The Worst Person in the World: This 2021 Norwegian film is a character study for a young woman searching for her direction. Played by Renate Reinsve, she is a refreshing, likeable, engaging young woman who in the role is a brilliant student who can’t seem to finish anything. She shows tremendous promise but then finds ways to justify taking an exit ramp. From looking to initially become a doctor, her thoughts and desires change. So too in her relationships. She meets an older young man, played effectively by Anders Danielsen Lie. They begin a relationship. They move in together and they start their lives, he as a comic book writer of an edgy counter culture character. But it is starting to get traction. She is working in a book store as a salesperson, nowhere reaching her potential. The story is set into twelve chapters, showing aspects of her life over a four year period. Things happen for her that given what she is shown in her character so far are not altogether unexpected. So why the title? There are moments in her where you can see from where the title comes. Not only does she act in her own self interest, she can be quite callous. I like both of the lead characters. It turns from a more light review of a young woman’s life to something much more serious than I expected. It meets this challenge head on and with quality performances, especially by Danielsen Lie.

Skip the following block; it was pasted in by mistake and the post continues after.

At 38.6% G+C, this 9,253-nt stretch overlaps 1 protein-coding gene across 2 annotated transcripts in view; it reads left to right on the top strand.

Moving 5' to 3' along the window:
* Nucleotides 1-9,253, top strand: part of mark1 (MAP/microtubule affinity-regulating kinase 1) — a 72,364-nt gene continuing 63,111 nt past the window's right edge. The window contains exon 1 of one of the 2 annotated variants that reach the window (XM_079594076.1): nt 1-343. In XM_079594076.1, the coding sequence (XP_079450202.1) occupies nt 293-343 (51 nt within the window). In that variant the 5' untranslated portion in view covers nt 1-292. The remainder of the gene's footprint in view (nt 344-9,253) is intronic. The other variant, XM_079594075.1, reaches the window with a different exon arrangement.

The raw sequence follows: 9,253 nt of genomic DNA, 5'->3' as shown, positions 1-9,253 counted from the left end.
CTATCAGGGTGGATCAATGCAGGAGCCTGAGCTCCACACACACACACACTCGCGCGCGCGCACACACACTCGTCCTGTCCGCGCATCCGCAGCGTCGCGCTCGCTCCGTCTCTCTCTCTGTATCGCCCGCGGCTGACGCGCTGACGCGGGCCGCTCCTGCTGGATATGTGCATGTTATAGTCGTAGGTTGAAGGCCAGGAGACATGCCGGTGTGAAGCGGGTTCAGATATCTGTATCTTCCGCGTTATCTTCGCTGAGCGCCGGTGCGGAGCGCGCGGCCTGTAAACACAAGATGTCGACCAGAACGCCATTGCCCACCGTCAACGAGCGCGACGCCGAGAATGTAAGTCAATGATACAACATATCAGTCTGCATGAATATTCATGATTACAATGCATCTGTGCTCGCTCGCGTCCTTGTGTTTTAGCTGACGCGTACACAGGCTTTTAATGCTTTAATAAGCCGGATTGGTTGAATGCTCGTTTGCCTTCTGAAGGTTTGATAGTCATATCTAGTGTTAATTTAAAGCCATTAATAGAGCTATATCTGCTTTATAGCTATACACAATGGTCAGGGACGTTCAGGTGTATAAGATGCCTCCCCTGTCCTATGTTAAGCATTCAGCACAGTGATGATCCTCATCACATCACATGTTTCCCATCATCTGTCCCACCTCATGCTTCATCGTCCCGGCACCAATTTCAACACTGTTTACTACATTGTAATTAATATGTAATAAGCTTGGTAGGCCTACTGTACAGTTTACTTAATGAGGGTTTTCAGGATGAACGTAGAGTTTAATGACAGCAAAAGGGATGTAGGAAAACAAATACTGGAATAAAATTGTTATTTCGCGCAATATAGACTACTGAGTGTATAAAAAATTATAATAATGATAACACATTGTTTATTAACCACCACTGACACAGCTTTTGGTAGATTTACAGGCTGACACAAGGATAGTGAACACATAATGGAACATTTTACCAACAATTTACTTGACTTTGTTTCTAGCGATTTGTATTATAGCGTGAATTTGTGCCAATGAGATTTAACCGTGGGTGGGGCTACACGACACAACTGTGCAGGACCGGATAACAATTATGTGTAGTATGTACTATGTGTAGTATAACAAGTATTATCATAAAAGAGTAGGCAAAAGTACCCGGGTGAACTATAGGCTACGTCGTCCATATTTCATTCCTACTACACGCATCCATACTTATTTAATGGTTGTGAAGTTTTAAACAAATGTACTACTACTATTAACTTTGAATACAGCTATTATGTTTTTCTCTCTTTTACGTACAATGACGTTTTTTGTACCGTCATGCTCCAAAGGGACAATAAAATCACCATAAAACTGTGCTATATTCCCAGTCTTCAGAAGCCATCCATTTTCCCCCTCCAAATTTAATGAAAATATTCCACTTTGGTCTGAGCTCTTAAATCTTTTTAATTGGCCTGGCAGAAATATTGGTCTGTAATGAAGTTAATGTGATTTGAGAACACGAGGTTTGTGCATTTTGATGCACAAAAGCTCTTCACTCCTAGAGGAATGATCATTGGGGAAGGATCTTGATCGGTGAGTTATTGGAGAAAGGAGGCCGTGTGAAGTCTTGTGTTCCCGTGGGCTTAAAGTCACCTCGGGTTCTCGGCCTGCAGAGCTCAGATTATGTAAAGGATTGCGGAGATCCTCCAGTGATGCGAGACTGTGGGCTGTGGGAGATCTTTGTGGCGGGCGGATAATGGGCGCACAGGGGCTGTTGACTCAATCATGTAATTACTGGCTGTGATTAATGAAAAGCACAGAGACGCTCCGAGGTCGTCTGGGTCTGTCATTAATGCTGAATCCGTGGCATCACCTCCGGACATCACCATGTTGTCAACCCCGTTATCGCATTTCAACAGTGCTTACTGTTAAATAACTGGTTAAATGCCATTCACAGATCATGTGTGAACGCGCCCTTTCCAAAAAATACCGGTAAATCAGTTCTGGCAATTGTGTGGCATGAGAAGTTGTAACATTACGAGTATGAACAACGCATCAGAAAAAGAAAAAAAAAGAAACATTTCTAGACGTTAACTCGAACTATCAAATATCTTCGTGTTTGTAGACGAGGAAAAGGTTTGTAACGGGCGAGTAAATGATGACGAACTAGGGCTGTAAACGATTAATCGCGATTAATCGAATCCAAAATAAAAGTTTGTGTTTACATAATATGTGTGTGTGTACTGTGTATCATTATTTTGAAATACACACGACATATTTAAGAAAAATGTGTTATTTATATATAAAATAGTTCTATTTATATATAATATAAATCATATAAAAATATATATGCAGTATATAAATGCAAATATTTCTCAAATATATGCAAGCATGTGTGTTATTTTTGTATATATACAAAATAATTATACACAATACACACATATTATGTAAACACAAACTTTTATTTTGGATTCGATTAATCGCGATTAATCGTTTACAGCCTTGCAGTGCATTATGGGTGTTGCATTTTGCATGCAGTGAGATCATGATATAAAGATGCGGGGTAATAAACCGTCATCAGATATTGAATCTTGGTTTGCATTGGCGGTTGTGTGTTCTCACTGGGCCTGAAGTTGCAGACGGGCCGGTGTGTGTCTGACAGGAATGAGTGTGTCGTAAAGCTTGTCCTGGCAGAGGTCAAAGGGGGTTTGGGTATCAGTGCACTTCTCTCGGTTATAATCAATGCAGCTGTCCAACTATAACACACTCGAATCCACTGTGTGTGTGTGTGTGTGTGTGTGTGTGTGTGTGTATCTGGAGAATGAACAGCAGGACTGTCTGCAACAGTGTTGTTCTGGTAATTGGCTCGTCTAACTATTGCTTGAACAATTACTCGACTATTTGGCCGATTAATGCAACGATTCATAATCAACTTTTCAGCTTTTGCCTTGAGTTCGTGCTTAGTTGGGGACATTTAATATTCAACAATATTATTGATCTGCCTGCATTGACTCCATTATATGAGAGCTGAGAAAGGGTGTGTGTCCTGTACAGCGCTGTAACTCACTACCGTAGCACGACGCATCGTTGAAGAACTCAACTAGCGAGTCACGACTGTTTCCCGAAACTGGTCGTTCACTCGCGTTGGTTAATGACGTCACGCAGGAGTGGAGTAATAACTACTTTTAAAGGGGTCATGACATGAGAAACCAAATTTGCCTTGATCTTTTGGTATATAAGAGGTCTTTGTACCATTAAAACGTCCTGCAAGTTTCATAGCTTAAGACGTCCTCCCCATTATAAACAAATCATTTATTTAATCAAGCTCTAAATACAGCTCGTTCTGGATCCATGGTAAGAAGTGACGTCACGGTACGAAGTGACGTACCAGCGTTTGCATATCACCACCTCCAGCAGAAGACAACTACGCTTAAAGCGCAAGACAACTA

Everyone brings different things to their viewing experience. For me, there are traits in me and that others have seen in me that are reflected in this young woman. Perhaps that is why I enjoyed this movie more than many I have seen in the past year. There aren’t many memorable films for this year, but I enjoyed this one. The Europeans I think make relationship movies that are more real. The characters aren’t caricatures looking for a simple laugh, and a predictable end game. Rather, they are more real with possible situations and exploring real feelings and emotion. I won’t get into the ending, but it wasn’t in any way what I was expecting. So if you can find this, it is worth checking out.
Stay Close: I finished watching this series. After finishing it I realized that I had also watched Safe, which was another Harlan Coben story. This was a who dunnit with its own twists and turns. The characters are colourful and somewhat predictable. Coben follows a fairly predictable path but it has some surprises. Although it took longer than it should in this series to reach the end, the last couple of episodes picked up speed. The ending made sense. There are moments where the main Irish detective has things happen that are laughably fortuitous. Things happen that you just have to accept. Is this memorable TV? Not really. But it was alright, and there were some good scenes.
Dune: I re-watched this movie, and as expected without having the focus on who was who and the underlying plot, I enjoyed it more. I think that the performances are very good. There are excellent scenes with remarkable visuals with these amazing spaceships. It is an epic film with bold vision. Director French Canadian Denis Villeneuve has put together a much better representation than done earlier by David Lynch. It reflects the source material well and is a great launching point for the rest of the story. This is truly a theatre film because of the visuals are so stunning. On the small screen it is effective but not to the same extent. I look forward to the Second installment and how he will show us some of the scenes that I am expecting as the worms become more important and Paul transforms into the leader of the Fremen people. This, much like Arrival which I have seen a few times since my in-theatre viewing, and Blade Runner 2049, are films that can reveal more upon multiple viewings which make it richer and deeper. So it is one that I was glad to spend some more time with.